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March 2008

Automated Tilting Base
In our January Newsletter we introduced our new Manual Tilting Base 100-25-M. Wow, we've already sold (2) units and have another unit in production. Last month we discussed Advancing and Receding angles. (For past issues, go to: http://www.ramehart.com/goniometers/newsletters.htm) So, it's only fitting that this month we officially introduce our new Automated Tilting Base Assembly.

Automated Tilting Base 100-25-A

The Automated Tilting Base option is fully software-driven. We've made significant changes to our DROPimage Advanced software (v2.3) to accommodate this new option. 

The device is easy to setup. Plug in the power and serial cable, turn it on, and it's ready to go. To control the tilt, we've added a new Tilting Base Control dialog box in DROPimage Advanced as shown below. The high-ratio precision gearhead (in the black box) and flexible stepper motor allow for very slow and precise movement with zero backlash. The user can specify an angle between 0° and 90° or 0° and -90°, select the speed (e.g., 1° per second), then click go to proceed to that tilt angle. Additionally, the user can also specify an angle step, e.g., 1°, and then click on step+ or step- to move one degree at a time. Home will bring the tilt back to 0°. There is a "Set as Home" button which will allow the user to reset the resting position and thus synchronize the hardware with the software. Angles can be specified in resolutions of 0.1°.

Automated Tilting Base Control Dialog in DROPimage Advanced v2.3

Additionally we've added tilt angle to the method and experiment wizard allowing the user to design an experiment and include tilt control as one of the variables. You could, for example, setup an experiment that would take 60 measurements starting with a tilt of 0° and then tilting 1° every second while also taking a measurement every second. If the drop rolls off, the experiment would stop and you could capture the roll-off angle. 

A small knob on the rear of the control box is used to calibrate and setup the home position; but the unit can be turned of and fully controlled manually via the knob and in this mode will operate like our new Manual Tilting Base option 100-25-M.

We also have an upgrade kit for the Manual Tilting Base 100-25-M which will upgrade it to an Automated Tilting Base 100-25-A. In essence, a stepper motor and the electrical and communications interfaces are added. The p/n for the upgrade it is 100-25-U.

This past week we shipped our first Automated Tilting Base unit and have another one in the works which will be ready in a few weeks.

The primary purpose of the tilting base option is to measure advancing, receding, and roll-off angles. When a sessile drop is formed on a sample and the instrument is then tilted, gravity will increase the contact angle on the downside (the advancing angle) and the upside contact angle (receding angle) will decrease. The point at which the drop detaches is referred to as the roll-off (or tilt) angle. The difference between the advancing and the receding angle is called the contact angle hysteresis. Superhydrophobic surfaces, for instance, tend to have small hystereses and low roll-off angles. Surface roughness and heterogeneity can be quantified by evaluating the contact angle hysteresis and roll-off angle.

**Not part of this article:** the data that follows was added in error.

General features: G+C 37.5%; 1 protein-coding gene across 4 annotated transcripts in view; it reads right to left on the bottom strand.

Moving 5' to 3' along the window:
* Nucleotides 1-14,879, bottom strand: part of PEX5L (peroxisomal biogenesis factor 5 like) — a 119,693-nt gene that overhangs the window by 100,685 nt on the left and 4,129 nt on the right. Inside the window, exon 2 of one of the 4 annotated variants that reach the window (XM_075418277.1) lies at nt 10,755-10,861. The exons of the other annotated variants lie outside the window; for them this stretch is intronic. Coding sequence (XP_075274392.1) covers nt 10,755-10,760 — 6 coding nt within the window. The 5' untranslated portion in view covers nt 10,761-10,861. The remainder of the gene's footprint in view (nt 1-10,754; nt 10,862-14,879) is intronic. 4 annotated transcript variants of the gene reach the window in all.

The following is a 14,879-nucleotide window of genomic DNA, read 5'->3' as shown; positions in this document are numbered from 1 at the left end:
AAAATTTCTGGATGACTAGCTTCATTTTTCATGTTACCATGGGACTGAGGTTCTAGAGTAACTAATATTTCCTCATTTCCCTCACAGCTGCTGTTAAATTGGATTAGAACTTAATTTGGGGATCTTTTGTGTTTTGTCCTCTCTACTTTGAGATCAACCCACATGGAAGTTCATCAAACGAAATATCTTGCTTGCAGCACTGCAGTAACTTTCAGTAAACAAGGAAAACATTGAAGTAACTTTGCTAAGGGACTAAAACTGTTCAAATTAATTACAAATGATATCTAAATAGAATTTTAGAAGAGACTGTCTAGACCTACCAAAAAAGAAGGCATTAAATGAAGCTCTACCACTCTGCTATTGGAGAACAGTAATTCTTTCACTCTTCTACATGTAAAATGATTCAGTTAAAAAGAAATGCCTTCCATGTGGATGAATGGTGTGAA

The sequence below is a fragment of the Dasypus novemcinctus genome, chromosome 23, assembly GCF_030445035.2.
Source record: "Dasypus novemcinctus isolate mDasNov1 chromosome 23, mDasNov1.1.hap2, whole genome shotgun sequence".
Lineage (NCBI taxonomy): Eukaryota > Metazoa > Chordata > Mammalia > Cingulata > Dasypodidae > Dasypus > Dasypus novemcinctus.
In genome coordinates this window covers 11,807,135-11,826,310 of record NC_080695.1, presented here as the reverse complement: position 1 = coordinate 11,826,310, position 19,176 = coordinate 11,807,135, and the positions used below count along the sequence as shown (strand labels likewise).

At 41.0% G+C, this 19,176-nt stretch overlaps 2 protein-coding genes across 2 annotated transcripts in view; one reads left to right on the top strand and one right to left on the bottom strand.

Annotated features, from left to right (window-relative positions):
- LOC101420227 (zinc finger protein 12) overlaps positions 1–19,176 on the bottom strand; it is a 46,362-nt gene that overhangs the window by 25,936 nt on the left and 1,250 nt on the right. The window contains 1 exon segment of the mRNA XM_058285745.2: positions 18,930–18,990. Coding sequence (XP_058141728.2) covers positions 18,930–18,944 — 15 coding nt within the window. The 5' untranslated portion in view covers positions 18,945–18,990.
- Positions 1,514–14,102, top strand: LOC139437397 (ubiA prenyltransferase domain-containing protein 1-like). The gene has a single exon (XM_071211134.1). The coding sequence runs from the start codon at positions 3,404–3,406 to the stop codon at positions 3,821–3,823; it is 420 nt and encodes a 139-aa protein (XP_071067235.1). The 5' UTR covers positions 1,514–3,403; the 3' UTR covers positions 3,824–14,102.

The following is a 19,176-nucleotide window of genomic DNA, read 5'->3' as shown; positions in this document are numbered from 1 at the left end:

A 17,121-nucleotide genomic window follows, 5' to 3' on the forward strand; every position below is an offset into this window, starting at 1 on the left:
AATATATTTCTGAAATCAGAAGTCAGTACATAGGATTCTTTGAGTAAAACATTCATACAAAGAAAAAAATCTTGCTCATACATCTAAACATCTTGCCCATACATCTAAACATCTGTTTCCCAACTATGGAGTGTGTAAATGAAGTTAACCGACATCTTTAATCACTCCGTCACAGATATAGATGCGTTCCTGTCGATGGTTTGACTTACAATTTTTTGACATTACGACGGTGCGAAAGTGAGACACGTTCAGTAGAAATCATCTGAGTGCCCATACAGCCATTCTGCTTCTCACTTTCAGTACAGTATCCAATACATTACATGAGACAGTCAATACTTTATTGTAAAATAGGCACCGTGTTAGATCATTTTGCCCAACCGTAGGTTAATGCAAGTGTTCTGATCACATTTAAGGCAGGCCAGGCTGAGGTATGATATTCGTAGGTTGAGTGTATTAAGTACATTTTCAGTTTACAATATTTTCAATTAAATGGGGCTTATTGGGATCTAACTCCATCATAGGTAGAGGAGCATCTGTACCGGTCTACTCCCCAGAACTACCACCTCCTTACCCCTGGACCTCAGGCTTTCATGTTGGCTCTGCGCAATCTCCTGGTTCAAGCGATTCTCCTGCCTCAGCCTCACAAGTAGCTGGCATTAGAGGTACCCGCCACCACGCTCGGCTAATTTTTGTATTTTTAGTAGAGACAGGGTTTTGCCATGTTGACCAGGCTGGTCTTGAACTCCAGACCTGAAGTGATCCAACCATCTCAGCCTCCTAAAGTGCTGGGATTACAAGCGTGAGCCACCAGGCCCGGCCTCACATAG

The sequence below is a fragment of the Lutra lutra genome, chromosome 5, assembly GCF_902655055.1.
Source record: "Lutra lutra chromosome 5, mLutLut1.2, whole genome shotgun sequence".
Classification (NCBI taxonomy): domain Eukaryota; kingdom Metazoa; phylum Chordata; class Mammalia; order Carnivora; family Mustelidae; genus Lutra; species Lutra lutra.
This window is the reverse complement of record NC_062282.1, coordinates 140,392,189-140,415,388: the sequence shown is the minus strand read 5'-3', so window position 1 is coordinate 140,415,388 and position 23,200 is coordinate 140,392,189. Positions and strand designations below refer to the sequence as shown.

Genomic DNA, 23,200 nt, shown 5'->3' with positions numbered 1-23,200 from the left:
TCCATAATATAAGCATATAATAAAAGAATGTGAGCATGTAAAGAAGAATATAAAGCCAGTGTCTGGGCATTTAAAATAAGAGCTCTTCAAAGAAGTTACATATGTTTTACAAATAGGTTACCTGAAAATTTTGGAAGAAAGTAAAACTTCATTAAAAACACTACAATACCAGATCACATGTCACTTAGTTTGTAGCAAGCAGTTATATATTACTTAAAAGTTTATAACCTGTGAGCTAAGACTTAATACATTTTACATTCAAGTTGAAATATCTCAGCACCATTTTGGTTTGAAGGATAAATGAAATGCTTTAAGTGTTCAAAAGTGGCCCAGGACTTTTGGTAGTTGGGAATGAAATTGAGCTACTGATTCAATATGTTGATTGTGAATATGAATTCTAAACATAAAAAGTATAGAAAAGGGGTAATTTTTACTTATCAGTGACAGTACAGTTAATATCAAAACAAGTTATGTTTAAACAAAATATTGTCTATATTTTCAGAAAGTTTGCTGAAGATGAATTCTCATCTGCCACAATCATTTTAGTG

Surface scientists can also measure advancing and receding angles by increasing and decreasing the volume in a level sessile drop - for example with our Automated Dispensing System. But researchers who do a lot of measurements prefer the tilting base method for ease of use and also, since the needle is not required to stay in the drop as it is with the add and remove volume method, the data collected is more accurate.

Sixth International Symposium on Contact Angle, Wettability and Adhesion
It seems like yesterday we were in Toronto exhibiting at the Fifth International Symposium on Contact Angle, Wettability and Adhesion. We're happy to announce that we will again be a sponsor and exhibitor at the sixth symposium which will be held on July 16-18 at the University of Maine. For more information and to register, consult www.mstconf.com.

The symposium is an excellent event and resource for any researcher interested in learning more about contact angle and related surface science topics. The event also promotes an environment where the cross-pollination of ideas can occur,  original research is presented, and published research is critiqued. At the last symposium over 60 papers were presented. Our good friend, Dr. Kash Mittal, the conference director, also edits and publishes the proceedings of the symposium in book form. Volumes from past symposia are available to researchers and scientists. Dr. Robert Lacombe is the conference chairman.

If you are planning on attending, then we look forward to seeing you there.



Carl Clegg
Director of Sales
Phone 973-448-0305
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